CLCN takes the revolutionary technology of VoIP and refines it to be a cost effective business application for companies with multiple locations. It provides on net, no cost dialing between locations. You can answer any call from any location with the ability to transfer that call to any location. This results in enhanced customer service while requiring less manpower. If you believe this solution has an application at your company, contact us at or call us at 815-282-5151. We’ll help you get your own piece of the internet.

Dear Hosted IP Provider, or as your Marketing Department might say, Managed IP Provider:

I realize that you believe Hosted IP is the hottest product to hit the world of telephony since Centrex was introduced in the mid 1960’s. It does have great potential if it is proposed correctly to the appropriate client. If you take the approach that since this technology is awesome one size fits all, disaster awaits. Doug Allen, senior editor of PHONES+ magazine addresses this quite eloquently. See These are some of the issues I’d like to address concerning your Hosted/Managed product.

  • Stop focusing on the technology and tell me what it means to me. I can’t get excited that it’s “cloud technology.” Wasn’t my AOL dial-up cloud technology? In those days we were much more modest and called it “web-based.” If Hosted/Managed IP will increase productivity and add to my bottom line, please explain how. Calling it “Software as a Service” is not the answer I’m looking for.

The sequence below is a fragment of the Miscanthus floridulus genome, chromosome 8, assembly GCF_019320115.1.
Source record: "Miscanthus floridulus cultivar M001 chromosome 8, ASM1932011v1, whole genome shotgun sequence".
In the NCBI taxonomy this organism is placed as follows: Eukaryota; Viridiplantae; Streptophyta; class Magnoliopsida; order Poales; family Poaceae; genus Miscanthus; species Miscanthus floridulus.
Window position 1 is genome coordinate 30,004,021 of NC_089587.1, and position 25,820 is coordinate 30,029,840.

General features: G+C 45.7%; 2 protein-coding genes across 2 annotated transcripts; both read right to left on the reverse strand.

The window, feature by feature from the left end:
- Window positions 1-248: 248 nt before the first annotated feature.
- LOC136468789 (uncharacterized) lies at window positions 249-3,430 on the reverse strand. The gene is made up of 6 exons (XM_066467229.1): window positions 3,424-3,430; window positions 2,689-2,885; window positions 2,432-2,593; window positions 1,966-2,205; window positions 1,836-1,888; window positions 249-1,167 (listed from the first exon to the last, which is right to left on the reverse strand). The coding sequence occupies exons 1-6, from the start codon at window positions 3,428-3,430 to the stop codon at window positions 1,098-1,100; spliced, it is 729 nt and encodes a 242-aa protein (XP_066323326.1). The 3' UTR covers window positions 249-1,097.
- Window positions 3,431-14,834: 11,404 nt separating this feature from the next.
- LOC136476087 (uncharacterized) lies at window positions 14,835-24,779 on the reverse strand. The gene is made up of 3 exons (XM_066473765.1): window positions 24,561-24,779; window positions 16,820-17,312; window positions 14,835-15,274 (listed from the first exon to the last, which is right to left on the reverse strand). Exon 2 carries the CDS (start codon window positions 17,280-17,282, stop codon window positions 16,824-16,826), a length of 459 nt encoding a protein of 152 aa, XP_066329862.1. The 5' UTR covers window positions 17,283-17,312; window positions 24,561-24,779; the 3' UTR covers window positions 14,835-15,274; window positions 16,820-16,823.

• Taylor your solution to the way I do business. If I want unanswered callers to ring back to the receptionist instead of going into voice mail, don’t tell me that’s not the way it should be done. My goal is to talk to every incoming caller and see if we can sell them something or solve their problem. Work with me.
  • Self Administration should not mean, “Here’s the website, now go find out how to do it.” If I’m trying to designate my cell phone to take incoming callers in the event my Hosted/Managed IP system crashes, tell me how. Don’t send a tech to do on-site training if all he’s going to do is fumble through your website while charging me $200 an hour.
  • I appreciate the fact that you’re always upgrading the network to better serve me. Do you mind doing that after business hours? When my calls are dropped or my phones and programming reverts to factory defaults, don’t tell me that you were installing a remote patch and I’m the first one ever to complain.  If I can’t make, take or hear calls coming in, we’ve got a problem.